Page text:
They tended to come in clumps, as usual, like city buses—none at all for a quarter of an hour or so and then two or three in the space of a couple of minutes. I'd say the shower averaged about one notable meteor every four minutes, plus a bunch of little, pale streaks which I caught from the corner of my eye but were gone when I looked directly toward them. The trees, taller each year, blocked about half the sky, so there were probably a number of meteors that I missed.
Temporally, I also missed a bit of the shower near the end of the night because I nodded off. My new chaise lounge is obviously too comfortable! I went to sleep despite the cold, but when I woke the stars had shifted only slightly, so only fifteen or twenty minutes had passed. Not too long after that the sky began to turn pale and the Milky Way vanished and the remaining stars grew dim. The last meteor I saw was a swift, bright streak which had the cerulean sky overhead almost to itself. The east had already begun turning mauve. Altogether it was a decent display, though not the most spectacular Perseids I've ever seen.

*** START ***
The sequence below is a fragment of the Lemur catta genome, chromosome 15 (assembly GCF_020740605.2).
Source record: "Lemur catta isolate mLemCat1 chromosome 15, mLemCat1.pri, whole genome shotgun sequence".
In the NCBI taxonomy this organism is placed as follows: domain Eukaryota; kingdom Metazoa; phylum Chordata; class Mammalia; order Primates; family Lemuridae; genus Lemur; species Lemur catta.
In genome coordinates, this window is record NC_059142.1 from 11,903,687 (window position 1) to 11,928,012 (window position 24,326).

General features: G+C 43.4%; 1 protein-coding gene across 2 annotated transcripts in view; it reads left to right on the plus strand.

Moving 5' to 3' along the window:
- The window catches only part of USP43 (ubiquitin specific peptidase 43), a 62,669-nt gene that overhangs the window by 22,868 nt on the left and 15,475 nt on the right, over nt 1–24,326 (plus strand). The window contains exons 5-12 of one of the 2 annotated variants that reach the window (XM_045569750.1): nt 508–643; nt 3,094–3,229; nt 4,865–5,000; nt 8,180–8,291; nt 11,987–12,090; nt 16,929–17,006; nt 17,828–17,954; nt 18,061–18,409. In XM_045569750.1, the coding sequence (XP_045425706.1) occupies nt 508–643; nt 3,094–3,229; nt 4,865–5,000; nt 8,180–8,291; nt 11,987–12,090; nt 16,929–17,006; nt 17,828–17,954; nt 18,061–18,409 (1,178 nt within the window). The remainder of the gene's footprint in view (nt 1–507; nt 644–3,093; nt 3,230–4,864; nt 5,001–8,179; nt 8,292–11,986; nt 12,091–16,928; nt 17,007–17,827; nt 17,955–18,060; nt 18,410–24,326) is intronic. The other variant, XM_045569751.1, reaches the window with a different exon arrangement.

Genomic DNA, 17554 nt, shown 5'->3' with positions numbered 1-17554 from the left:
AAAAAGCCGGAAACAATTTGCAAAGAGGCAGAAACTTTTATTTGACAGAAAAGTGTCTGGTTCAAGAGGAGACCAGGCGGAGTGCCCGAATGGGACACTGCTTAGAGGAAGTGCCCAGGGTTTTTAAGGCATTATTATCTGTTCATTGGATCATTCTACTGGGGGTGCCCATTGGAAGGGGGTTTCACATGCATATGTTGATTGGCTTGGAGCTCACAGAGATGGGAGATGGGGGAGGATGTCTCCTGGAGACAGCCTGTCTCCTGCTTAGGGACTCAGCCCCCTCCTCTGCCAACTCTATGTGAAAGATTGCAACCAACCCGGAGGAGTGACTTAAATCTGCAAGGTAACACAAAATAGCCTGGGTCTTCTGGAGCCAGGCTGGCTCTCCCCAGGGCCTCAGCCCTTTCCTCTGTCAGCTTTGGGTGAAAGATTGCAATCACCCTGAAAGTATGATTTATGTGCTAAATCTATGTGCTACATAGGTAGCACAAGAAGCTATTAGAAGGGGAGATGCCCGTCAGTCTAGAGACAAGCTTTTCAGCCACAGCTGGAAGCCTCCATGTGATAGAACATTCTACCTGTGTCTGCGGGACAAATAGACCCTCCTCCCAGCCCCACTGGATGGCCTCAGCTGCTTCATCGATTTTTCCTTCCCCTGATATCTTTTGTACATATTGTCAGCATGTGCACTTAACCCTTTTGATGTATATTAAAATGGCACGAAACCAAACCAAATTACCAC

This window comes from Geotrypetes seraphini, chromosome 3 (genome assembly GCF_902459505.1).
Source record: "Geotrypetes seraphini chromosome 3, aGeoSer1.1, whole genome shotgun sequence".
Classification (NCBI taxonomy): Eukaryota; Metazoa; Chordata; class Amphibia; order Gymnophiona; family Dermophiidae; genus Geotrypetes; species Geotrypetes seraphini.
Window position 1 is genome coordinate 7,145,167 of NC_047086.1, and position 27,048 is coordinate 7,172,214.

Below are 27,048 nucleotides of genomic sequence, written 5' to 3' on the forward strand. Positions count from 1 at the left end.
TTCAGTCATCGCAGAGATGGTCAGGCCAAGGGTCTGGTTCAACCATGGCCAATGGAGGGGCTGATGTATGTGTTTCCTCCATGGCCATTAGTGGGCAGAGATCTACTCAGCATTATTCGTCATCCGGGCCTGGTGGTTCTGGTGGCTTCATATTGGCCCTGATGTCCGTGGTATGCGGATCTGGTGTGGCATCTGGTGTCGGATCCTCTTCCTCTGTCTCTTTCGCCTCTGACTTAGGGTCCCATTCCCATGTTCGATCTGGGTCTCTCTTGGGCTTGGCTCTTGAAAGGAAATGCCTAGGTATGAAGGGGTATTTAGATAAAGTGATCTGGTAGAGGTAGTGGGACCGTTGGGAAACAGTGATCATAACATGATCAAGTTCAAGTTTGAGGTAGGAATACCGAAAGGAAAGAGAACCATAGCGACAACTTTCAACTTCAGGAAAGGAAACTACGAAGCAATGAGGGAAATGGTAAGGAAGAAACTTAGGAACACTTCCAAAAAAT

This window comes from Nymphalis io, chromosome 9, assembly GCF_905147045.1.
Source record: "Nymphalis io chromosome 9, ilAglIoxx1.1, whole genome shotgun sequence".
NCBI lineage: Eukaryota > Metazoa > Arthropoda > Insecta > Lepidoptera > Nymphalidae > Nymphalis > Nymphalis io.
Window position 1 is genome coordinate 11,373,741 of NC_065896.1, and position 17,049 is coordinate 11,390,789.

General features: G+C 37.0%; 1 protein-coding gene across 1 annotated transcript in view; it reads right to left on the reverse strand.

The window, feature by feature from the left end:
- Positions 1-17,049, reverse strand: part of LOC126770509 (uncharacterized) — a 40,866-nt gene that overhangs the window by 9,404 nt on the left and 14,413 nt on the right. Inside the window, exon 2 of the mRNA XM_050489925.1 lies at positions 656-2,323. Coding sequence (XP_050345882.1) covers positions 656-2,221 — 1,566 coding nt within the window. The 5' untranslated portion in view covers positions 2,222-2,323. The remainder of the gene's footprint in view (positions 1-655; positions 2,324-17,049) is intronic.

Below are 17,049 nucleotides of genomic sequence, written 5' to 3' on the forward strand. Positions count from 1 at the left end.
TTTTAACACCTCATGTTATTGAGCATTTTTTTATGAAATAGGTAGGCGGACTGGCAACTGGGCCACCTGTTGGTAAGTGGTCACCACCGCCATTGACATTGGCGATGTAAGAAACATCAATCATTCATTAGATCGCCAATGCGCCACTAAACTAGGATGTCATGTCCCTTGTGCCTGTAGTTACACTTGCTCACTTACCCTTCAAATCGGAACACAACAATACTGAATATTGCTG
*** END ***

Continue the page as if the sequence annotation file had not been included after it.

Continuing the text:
The day was once again typically Augustan, warm, smelling of dry grass, full of birds, and the sky overhead clear while a vague haze hovered over the valley. It turned out to be the day that comes each year when dusk catches me by surprise because I'm not expecting it so soon. There's a bit more than a month until the autumnal equinox. For now I can still listen to the evening crickets count the seconds. It won't be long, though.